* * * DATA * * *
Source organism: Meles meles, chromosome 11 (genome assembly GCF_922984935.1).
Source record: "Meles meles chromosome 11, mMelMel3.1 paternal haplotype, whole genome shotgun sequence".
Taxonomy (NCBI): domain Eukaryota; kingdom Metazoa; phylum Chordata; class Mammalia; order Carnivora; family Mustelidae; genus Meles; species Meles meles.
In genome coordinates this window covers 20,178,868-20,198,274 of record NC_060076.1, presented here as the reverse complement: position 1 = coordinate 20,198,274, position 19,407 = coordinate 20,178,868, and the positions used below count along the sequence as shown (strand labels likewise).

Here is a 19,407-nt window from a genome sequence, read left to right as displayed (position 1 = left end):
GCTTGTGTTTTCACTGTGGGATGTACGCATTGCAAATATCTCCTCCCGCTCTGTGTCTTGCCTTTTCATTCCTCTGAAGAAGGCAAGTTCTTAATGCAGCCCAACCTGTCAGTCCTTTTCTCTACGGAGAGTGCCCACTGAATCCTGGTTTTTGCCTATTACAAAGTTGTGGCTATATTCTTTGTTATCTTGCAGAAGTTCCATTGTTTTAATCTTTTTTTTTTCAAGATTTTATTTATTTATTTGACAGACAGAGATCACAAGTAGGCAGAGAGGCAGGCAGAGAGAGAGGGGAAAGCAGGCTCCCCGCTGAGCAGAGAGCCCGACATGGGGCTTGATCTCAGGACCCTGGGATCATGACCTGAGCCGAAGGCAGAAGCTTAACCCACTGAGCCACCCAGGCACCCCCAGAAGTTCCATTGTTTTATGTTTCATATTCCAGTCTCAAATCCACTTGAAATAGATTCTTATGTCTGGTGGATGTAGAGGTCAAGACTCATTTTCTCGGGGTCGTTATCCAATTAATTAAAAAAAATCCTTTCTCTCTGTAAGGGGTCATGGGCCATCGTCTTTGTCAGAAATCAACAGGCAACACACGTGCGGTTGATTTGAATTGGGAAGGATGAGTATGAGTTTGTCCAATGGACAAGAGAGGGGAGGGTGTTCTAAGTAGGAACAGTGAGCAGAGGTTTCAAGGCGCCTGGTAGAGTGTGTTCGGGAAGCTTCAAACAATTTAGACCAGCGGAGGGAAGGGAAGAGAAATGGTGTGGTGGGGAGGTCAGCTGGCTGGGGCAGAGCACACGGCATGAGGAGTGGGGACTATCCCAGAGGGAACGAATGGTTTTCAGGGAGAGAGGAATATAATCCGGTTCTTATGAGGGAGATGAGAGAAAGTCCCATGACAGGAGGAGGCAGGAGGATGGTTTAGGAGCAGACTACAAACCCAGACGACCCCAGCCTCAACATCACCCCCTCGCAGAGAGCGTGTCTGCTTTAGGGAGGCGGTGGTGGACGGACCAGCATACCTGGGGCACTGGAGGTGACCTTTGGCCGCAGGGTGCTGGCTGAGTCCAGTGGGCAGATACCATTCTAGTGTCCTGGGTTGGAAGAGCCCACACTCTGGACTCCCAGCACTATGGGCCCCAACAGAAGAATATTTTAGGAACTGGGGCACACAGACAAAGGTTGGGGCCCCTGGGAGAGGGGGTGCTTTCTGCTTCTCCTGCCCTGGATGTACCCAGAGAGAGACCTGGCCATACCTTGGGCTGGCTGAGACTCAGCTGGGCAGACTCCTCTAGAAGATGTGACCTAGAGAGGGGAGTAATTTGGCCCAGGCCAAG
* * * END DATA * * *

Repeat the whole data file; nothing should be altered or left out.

Source organism: Meles meles, chromosome 11 (genome assembly GCF_922984935.1).
Source record: "Meles meles chromosome 11, mMelMel3.1 paternal haplotype, whole genome shotgun sequence".
Taxonomy (NCBI): domain Eukaryota; kingdom Metazoa; phylum Chordata; class Mammalia; order Carnivora; family Mustelidae; genus Meles; species Meles meles.
In genome coordinates this window covers 20,178,868-20,198,274 of record NC_060076.1, presented here as the reverse complement: position 1 = coordinate 20,198,274, position 19,407 = coordinate 20,178,868, and the positions used below count along the sequence as shown (strand labels likewise).

Here is a 19,407-nt window from a genome sequence, read left to right as displayed (position 1 = left end):
GCTTGTGTTTTCACTGTGGGATGTACGCATTGCAAATATCTCCTCCCGCTCTGTGTCTTGCCTTTTCATTCCTCTGAAGAAGGCAAGTTCTTAATGCAGCCCAACCTGTCAGTCCTTTTCTCTACGGAGAGTGCCCACTGAATCCTGGTTTTTGCCTATTACAAAGTTGTGGCTATATTCTTTGTTATCTTGCAGAAGTTCCATTGTTTTAATCTTTTTTTTTTCAAGATTTTATTTATTTATTTGACAGACAGAGATCACAAGTAGGCAGAGAGGCAGGCAGAGAGAGAGGGGAAAGCAGGCTCCCCGCTGAGCAGAGAGCCCGACATGGGGCTTGATCTCAGGACCCTGGGATCATGACCTGAGCCGAAGGCAGAAGCTTAACCCACTGAGCCACCCAGGCACCCCCAGAAGTTCCATTGTTTTATGTTTCATATTCCAGTCTCAAATCCACTTGAAATAGATTCTTATGTCTGGTGGATGTAGAGGTCAAGACTCATTTTCTCGGGGTCGTTATCCAATTAATTAAAAAAAATCCTTTCTCTCTGTAAGGGGTCATGGGCCATCGTCTTTGTCAGAAATCAACAGGCAACACACGTGCGGTTGATTTGAATTGGGAAGGATGAGTATGAGTTTGTCCAATGGACAAGAGAGGGGAGGGTGTTCTAAGTAGGAACAGTGAGCAGAGGTTTCAAGGCGCCTGGTAGAGTGTGTTCGGGAAGCTTCAAACAATTTAGACCAGCGGAGGGAAGGGAAGAGAAATGGTGTGGTGGGGAGGTCAGCTGGCTGGGGCAGAGCACACGGCATGAGGAGTGGGGACTATCCCAGAGGGAACGAATGGTTTTCAGGGAGAGAGGAATATAATCCGGTTCTTATGAGGGAGATGAGAGAAAGTCCCATGACAGGAGGAGGCAGGAGGATGGTTTAGGAGCAGACTACAAACCCAGACGACCCCAGCCTCAACATCACCCCCTCGCAGAGAGCGTGTCTGCTTTAGGGAGGCGGTGGTGGACGGACCAGCATACCTGGGGCACTGGAGGTGACCTTTGGCCGCAGGGTGCTGGCTGAGTCCAGTGGGCAGATACCATTCTAGTGTCCTGGGTTGGAAGAGCCCACACTCTGGACTCCCAGCACTATGGGCCCCAACAGAAGAATATTTTAGGAACTGGGGCACACAGACAAAGGTTGGGGCCCCTGGGAGAGGGGGTGCTTTCTGCTTCTCCTGCCCTGGATGTACCCAGAGAGAGACCTGGCCATACCTTGGGCTGGCTGAGACTCAGCTGGGCAGACTCCTCTAGAAGATGTGACCTAGAGAGGGGAGTAATTTGGCCCAGGCCAAG